Tuesday, May 5, 2009

Mexican Swine Flu

Those Mexican pigs have been sneezing
And causing some far-reaching issues.
Their manners are somewhat displeasing –
You’d think that they’d learn to use tissues.

Their germs have been caught on the breezes
That waft from the Mexican shore,
So the germs thus contained in their sneezes
Will spread round the world evermore.

On booking a flight to Oslo with Ryanair

Today, with rare and dext’rous flair,
I booked a flight with Ryanair,
The airline that the lower classes
Seem to flock to in their masses,
Forgoing comfort, passenger care
And dinner, for a bargain fare.
This airline has for destinations
Towns in European nations
That the other airlines do
Not feel it worthwhile flying to.
And thus, as I had to attend
A conf’rence on this IPod trend
Now sweeping Europe like the plague
(Its origins unclear and vague,)
I needed to access, of course,
The major destination Norse.
Oslo, quoth the airline page,
Is red’lent of the Viking age
With mountains large and fjords blue
And just five euro to fly to.

Five euro? Why, here in the Pale,
You’d pay that for a pint of ale,
Or for a BLT on brown
In any sandwich bar in town!
And so my fitful heart fair leapt
And fingers ‘cross the keyboard swept.
And lo! Five euro was the fare
To get my portly self out there,
But with the handling charges, it
Exceeded that amount a bit,
To fifty euro ninety cent,
Which made me feel quite malcontent.
So then I turned my hand to comb
The net for flights to take me home,
But though I clicked “Next Day,” “Next Day,”
No cheap fares could be had till May.
Fifty, seventy, ninety, more –
I clicked until my head was sore,
But as I opened every page,
As far as this old fool could gauge,
The only way I could avail
Of Ryanair’s Fantastic Sale,
Was if I spent nine months or ten
With very Nordic gentlemen,
A prospect that I viewed quite dimly.
Thus I bit the bullet grimly,
Opting for a medium fare
That would fly me out of there –
Twenty nine and ninety nine?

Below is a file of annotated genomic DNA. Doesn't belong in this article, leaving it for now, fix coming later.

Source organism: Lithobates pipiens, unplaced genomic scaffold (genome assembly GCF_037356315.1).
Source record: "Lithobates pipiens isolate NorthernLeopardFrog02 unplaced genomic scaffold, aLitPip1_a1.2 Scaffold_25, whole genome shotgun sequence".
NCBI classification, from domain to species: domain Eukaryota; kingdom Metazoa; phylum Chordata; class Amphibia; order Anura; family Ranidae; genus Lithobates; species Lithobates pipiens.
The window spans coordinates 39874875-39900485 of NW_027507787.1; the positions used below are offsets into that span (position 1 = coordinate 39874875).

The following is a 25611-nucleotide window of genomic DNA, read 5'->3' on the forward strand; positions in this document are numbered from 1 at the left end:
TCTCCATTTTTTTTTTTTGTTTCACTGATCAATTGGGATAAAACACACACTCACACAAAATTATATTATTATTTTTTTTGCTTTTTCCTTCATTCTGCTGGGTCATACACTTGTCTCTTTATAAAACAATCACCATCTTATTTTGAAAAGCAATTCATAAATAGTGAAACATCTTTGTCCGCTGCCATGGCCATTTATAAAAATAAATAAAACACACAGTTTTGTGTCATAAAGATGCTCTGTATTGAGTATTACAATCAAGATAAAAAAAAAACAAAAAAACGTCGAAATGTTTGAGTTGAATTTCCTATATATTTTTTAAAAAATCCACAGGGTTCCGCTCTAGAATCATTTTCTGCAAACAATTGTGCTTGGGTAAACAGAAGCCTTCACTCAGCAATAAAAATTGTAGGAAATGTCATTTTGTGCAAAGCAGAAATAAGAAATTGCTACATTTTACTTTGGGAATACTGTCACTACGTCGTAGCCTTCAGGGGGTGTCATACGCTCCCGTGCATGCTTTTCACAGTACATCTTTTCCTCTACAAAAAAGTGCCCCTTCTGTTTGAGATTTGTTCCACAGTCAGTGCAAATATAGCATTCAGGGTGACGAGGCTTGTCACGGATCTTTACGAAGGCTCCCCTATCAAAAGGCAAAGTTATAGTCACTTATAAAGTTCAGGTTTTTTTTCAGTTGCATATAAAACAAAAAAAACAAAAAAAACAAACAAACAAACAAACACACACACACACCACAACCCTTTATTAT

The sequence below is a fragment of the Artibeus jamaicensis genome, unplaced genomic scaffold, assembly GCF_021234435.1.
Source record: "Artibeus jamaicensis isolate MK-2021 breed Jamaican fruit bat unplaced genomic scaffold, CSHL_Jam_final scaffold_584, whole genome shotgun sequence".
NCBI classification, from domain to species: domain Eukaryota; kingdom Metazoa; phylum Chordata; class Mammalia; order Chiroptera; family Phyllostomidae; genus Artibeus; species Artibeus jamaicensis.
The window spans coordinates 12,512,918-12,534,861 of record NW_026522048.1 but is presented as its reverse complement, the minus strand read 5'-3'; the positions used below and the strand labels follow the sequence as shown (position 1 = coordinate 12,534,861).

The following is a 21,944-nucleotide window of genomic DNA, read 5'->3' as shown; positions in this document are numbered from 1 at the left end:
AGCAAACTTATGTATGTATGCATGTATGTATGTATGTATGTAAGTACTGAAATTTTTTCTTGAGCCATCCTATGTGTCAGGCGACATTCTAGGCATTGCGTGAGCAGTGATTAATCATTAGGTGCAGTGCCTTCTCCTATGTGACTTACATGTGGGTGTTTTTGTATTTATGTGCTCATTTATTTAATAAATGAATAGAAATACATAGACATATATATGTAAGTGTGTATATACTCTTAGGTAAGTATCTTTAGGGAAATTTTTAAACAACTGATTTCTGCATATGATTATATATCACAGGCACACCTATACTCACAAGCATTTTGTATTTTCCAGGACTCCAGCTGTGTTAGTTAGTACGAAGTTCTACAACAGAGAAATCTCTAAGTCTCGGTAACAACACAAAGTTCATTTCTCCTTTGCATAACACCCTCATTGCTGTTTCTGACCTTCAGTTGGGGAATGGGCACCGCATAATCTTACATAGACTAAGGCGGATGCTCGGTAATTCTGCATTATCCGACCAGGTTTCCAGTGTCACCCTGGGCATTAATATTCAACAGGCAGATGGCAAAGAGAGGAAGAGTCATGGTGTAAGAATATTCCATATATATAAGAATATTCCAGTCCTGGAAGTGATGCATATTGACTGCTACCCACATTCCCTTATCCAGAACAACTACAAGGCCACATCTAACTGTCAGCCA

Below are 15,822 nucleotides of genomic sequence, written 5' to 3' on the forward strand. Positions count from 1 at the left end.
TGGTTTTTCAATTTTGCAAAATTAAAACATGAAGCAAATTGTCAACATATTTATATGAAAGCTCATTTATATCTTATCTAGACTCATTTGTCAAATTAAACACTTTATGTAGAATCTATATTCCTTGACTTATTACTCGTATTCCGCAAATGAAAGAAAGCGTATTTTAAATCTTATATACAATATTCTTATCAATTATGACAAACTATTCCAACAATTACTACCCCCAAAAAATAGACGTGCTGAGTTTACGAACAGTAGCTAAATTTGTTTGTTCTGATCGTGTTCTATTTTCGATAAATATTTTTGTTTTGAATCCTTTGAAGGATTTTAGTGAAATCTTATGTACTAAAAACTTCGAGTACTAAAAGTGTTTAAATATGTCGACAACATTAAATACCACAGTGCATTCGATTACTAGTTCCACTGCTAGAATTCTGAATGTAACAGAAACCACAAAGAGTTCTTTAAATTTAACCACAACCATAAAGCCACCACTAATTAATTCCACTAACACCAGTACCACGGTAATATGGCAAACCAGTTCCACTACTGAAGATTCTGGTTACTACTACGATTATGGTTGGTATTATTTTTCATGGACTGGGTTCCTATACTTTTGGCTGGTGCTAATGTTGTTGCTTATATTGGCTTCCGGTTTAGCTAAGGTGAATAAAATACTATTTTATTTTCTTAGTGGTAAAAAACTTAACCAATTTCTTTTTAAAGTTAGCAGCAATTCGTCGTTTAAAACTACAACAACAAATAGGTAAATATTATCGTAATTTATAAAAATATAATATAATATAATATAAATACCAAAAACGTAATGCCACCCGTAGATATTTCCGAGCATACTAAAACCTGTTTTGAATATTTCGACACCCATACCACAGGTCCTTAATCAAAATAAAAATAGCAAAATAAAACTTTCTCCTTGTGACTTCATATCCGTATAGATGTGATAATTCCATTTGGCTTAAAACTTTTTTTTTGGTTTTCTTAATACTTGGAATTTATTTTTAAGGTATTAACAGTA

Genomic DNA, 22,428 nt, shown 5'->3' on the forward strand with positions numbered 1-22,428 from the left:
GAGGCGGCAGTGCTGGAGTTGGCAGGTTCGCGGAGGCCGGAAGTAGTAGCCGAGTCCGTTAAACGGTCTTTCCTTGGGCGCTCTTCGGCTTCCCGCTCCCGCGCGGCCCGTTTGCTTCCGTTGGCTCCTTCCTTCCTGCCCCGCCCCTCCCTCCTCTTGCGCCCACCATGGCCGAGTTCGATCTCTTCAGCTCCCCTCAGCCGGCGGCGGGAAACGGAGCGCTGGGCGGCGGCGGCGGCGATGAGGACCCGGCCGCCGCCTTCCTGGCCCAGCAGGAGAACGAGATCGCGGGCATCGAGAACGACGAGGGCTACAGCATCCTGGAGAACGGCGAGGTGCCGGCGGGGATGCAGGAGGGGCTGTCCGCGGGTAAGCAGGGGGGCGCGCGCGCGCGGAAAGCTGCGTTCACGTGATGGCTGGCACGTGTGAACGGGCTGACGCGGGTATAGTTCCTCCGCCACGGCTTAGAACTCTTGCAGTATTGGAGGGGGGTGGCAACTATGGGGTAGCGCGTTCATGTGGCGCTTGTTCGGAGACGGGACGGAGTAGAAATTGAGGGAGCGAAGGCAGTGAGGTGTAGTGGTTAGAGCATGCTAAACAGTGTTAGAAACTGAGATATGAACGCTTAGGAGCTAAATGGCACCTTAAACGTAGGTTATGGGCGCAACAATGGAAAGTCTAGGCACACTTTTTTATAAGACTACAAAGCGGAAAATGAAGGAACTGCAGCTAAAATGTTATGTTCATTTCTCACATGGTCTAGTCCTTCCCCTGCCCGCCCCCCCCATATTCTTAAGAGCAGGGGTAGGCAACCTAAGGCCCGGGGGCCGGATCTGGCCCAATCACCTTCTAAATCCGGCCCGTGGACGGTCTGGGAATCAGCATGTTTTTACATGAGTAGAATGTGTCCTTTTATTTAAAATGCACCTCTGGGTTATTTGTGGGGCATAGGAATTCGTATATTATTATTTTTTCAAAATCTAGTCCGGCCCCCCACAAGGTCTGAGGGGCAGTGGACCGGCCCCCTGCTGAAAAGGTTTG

Yes, I s’pose ‘twould do me fine,
But oh those charges and those taxes
Sent me spinning on my axis.
Na├»vely, ‘twas for me surprising
How the total kept on rising.
Checking in my sole valise
Then sent me crashing to my knees,
While paying on my credit card
Also hit my pocket hard.
Total cost – oh saints in heaven –
Two hundred and forty seven!
A little more, I have to say,
Then paying five euro each way.
Low-fare airline? Sadly not –
‘Tis on a par with Aeroflot
And Delta Airways, KLM
And all the flaming rest of them.

And then, when all was sourly paid,
The grim discovery was made
That, far from coming in to land
Somewhere in Oslo’s hinterland,
“Oslo Airport” in fact lay
A whopping seventy miles away,
A salient and pointed fact
That mocks the Trades Description Act.

When Mick O’Leary, as he must,
Returns to ashes and to dust,
I hope St. Peter will be fair
To this proud boss of Ryanair
And let him in for five good deeds,
Which Michael, I am sure, concedes
Is quite an insubstantial price
To pay for ent’ring Paradise.
And when the deeds are called to mind
And Michael’s joy is unconfined,
I hope St. Peter says “Be still!
There’s many extras on this bill.
There’s all the taxes, handling fees –
The cost is rising by degrees –
(Sad you missed our Sale extensions)
Can I check that bag’s dimensions?
Now, where was I? You’ve been told
That putting baggage in the hold
Incurs a further price to pay
Although you’re travelling just one way?”

And may St. Peter says that he’s a
Stickler for the charge for Visa,
And, all in all, the charge for heaven –
Two hundred and forty seven
Deeds of beneficial worth
Done by Michael down on earth.

And if perchance, he can recall
Enough good deeds to pay for all,
May Peter throw those great gates wide
And beckon M.O’L inside,
Adding in a cheery way,
“It’s seventy miles thaddaway.”
This was my entry for the Strokestown 2009 humorous verse competition. To my surprise, I was shortlisted again (third time in four years) and was absolutely thrilled to bits when it finished second! I suppose I had my Big Day last year when The Poverty Trap won and I couldn't argue with the winner, Sean Lyons, whose poem about buying a pair of trousers was delivered with great comic timing and insight.